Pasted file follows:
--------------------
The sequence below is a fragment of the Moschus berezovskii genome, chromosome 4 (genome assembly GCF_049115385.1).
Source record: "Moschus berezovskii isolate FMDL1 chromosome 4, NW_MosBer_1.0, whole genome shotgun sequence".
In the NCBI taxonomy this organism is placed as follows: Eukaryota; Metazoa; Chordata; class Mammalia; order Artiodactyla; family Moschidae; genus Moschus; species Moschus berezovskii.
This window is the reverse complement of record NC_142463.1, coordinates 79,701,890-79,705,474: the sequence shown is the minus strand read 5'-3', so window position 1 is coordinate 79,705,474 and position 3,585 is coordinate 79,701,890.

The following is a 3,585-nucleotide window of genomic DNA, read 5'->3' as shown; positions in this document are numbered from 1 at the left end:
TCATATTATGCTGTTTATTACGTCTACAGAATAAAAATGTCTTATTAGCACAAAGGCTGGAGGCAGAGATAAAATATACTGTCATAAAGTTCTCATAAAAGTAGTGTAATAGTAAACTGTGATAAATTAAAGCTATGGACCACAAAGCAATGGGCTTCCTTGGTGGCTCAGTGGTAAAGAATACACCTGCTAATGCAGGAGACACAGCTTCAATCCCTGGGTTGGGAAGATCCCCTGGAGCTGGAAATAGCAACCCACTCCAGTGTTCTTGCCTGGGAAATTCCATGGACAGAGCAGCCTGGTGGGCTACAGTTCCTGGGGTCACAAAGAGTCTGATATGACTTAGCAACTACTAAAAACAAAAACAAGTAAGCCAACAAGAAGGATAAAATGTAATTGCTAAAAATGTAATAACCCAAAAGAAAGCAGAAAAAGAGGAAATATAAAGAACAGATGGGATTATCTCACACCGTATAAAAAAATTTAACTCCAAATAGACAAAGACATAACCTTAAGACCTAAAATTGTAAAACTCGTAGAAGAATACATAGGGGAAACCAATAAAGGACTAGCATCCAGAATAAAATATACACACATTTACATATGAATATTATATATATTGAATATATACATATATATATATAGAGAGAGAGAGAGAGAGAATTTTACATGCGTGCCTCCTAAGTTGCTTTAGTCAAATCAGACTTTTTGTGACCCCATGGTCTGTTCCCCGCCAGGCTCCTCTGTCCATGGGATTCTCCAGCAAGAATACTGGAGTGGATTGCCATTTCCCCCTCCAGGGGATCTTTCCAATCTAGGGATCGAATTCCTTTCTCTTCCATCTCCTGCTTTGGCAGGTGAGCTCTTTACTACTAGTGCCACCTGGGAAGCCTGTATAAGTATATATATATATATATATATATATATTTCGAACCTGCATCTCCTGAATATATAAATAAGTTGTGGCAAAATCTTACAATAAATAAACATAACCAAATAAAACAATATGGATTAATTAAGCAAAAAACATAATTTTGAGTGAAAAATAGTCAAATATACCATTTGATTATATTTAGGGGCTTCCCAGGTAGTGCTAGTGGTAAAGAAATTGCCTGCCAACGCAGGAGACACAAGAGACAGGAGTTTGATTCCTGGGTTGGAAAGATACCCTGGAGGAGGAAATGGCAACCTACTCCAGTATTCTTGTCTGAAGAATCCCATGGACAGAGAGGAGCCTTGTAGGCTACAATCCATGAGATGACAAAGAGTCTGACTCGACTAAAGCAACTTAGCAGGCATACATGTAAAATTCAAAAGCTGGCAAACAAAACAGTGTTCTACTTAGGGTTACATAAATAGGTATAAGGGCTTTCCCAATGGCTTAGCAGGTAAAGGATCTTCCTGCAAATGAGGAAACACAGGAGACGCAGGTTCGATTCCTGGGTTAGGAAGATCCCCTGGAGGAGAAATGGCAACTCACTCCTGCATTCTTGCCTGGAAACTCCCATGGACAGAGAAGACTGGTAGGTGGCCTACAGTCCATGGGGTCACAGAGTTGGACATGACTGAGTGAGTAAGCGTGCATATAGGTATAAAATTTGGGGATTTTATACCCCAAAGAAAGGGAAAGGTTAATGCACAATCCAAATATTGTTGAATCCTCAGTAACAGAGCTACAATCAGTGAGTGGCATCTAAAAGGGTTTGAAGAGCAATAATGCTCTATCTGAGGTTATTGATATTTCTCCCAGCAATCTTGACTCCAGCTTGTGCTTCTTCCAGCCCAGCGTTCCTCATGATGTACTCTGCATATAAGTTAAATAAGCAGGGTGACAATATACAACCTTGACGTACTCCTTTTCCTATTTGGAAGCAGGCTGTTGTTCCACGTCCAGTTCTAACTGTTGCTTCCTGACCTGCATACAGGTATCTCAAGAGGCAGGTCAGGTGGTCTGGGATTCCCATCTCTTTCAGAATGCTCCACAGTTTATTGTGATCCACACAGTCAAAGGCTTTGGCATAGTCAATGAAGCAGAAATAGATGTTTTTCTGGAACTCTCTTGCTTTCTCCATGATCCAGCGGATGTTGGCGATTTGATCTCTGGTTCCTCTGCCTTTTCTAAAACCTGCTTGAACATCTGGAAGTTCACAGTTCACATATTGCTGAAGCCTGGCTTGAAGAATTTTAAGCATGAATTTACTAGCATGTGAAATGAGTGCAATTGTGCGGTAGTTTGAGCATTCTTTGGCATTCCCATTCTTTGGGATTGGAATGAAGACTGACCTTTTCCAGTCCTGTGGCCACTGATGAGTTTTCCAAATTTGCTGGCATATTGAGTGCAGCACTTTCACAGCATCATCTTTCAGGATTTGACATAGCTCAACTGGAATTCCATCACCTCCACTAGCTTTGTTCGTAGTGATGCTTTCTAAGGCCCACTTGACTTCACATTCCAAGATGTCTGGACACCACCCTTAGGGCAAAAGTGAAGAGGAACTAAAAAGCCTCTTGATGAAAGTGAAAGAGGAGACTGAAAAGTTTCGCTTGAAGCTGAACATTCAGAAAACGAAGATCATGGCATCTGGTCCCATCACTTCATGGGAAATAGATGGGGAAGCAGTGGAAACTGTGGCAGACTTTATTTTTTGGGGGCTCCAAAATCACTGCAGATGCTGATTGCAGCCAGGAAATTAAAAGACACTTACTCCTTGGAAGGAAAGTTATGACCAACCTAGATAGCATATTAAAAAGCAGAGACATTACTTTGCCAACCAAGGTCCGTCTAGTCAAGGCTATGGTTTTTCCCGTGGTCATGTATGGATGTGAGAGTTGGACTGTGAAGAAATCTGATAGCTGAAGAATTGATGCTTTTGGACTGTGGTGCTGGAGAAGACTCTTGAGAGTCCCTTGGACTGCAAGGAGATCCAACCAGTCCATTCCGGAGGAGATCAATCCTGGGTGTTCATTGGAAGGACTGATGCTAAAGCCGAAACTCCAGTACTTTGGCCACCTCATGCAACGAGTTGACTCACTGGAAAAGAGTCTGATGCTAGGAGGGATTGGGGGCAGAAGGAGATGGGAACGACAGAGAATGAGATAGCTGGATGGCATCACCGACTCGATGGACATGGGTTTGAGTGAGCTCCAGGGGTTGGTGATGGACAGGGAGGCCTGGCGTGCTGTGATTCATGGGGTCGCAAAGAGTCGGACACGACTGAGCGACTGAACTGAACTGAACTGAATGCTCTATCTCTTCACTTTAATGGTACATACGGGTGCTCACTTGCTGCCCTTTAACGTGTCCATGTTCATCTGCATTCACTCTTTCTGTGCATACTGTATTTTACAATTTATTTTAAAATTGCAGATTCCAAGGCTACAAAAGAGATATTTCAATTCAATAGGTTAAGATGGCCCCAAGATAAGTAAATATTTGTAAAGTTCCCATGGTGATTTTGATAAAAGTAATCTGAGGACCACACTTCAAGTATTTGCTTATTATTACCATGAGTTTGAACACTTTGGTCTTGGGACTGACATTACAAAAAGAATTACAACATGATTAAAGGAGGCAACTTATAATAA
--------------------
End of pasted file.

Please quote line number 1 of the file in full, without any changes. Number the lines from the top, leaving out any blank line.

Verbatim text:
The sequence below is a fragment of the Moschus berezovskii genome, chromosome 4 (genome assembly GCF_049115385.1).